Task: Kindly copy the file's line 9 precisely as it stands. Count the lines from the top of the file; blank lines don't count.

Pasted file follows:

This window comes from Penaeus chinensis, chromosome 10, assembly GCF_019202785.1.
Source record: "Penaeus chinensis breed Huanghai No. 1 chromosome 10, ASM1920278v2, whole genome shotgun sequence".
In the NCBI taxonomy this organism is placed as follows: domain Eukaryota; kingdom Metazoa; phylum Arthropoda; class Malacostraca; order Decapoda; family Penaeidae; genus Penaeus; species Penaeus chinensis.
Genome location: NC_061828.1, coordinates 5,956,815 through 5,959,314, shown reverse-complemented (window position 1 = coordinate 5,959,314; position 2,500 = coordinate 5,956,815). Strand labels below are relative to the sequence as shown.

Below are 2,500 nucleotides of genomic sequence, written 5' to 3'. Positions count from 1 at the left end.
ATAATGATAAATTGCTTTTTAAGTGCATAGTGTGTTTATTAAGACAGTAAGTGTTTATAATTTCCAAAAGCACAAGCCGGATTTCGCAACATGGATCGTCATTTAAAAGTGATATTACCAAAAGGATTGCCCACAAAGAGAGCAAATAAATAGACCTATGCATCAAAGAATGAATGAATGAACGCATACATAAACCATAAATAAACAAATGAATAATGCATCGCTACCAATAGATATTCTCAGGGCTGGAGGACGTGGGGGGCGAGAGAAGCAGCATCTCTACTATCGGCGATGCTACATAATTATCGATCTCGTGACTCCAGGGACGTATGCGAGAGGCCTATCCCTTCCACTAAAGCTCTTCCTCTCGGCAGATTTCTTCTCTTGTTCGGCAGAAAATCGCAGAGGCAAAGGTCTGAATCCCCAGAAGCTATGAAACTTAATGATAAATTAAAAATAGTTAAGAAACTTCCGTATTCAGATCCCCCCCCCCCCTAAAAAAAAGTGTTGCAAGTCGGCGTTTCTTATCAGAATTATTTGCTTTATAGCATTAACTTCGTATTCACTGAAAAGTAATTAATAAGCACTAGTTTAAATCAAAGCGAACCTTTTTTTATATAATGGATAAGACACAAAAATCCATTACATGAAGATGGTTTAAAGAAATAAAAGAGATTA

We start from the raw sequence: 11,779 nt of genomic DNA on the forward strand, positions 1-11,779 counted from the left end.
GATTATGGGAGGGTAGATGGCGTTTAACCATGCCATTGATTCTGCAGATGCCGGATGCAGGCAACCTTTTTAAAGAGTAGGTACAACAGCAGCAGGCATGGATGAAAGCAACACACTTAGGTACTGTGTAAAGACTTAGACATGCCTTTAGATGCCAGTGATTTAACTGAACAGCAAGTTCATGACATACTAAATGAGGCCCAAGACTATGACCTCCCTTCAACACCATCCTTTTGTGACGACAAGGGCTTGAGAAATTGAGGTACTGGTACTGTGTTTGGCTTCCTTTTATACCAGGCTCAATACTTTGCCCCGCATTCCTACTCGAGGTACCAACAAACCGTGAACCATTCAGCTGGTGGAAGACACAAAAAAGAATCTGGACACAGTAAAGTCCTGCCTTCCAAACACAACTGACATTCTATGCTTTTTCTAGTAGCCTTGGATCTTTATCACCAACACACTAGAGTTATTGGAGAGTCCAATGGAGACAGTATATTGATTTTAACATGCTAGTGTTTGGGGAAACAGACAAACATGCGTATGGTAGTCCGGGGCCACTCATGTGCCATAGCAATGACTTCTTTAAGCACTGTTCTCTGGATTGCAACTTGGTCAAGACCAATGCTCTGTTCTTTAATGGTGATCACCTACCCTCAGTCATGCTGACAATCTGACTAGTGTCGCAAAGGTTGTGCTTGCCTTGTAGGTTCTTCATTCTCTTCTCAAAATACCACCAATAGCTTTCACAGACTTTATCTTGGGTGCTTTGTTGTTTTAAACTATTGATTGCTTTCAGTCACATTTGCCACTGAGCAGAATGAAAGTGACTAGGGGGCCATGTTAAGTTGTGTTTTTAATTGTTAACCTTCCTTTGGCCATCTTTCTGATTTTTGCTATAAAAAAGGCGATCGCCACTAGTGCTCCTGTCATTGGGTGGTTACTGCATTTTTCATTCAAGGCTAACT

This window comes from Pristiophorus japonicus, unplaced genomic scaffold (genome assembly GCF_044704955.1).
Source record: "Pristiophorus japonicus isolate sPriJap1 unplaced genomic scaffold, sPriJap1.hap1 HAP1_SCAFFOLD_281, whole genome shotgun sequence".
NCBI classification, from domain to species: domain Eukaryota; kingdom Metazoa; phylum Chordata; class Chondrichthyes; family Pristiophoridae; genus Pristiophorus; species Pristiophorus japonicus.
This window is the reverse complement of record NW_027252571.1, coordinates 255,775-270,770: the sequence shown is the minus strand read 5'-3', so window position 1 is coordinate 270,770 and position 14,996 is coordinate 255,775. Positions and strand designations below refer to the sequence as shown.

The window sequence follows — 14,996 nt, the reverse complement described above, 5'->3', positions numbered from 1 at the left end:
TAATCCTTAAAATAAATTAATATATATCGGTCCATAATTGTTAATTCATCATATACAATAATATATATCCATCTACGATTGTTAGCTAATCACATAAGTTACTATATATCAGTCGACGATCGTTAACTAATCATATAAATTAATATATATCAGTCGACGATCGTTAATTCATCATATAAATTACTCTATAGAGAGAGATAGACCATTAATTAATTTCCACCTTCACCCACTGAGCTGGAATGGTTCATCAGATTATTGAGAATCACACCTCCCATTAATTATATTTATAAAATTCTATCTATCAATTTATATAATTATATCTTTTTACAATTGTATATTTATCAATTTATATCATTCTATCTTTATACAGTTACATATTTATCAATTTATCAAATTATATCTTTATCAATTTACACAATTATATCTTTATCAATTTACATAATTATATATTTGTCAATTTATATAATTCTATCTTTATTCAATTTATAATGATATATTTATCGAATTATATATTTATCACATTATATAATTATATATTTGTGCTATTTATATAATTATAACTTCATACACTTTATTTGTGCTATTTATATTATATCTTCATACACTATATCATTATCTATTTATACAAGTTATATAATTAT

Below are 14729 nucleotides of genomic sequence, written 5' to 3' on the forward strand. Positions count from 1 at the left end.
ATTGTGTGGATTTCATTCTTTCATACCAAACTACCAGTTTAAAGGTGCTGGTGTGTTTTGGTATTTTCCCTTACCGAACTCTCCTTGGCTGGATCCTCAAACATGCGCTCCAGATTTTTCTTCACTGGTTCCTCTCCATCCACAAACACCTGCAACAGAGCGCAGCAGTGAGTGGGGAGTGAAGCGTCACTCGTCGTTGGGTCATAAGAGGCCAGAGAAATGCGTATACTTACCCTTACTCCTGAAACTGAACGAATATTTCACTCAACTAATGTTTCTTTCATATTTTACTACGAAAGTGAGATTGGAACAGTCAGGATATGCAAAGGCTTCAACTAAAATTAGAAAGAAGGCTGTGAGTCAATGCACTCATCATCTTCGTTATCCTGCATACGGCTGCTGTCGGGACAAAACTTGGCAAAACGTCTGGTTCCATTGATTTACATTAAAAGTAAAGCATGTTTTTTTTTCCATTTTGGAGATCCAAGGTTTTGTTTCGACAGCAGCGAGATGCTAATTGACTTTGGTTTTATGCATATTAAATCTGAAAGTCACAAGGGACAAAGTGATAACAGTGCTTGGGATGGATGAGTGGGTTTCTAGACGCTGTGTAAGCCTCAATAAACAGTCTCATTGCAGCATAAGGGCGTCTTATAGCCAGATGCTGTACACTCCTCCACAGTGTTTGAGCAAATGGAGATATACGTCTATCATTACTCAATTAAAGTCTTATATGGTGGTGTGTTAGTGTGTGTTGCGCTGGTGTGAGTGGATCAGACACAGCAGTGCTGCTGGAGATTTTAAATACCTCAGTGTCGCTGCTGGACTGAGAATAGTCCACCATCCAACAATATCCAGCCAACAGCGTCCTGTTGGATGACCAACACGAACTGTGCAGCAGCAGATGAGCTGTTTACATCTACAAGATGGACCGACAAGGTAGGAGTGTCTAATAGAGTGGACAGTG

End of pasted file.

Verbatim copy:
This window comes from Pristiophorus japonicus, unplaced genomic scaffold (genome assembly GCF_044704955.1).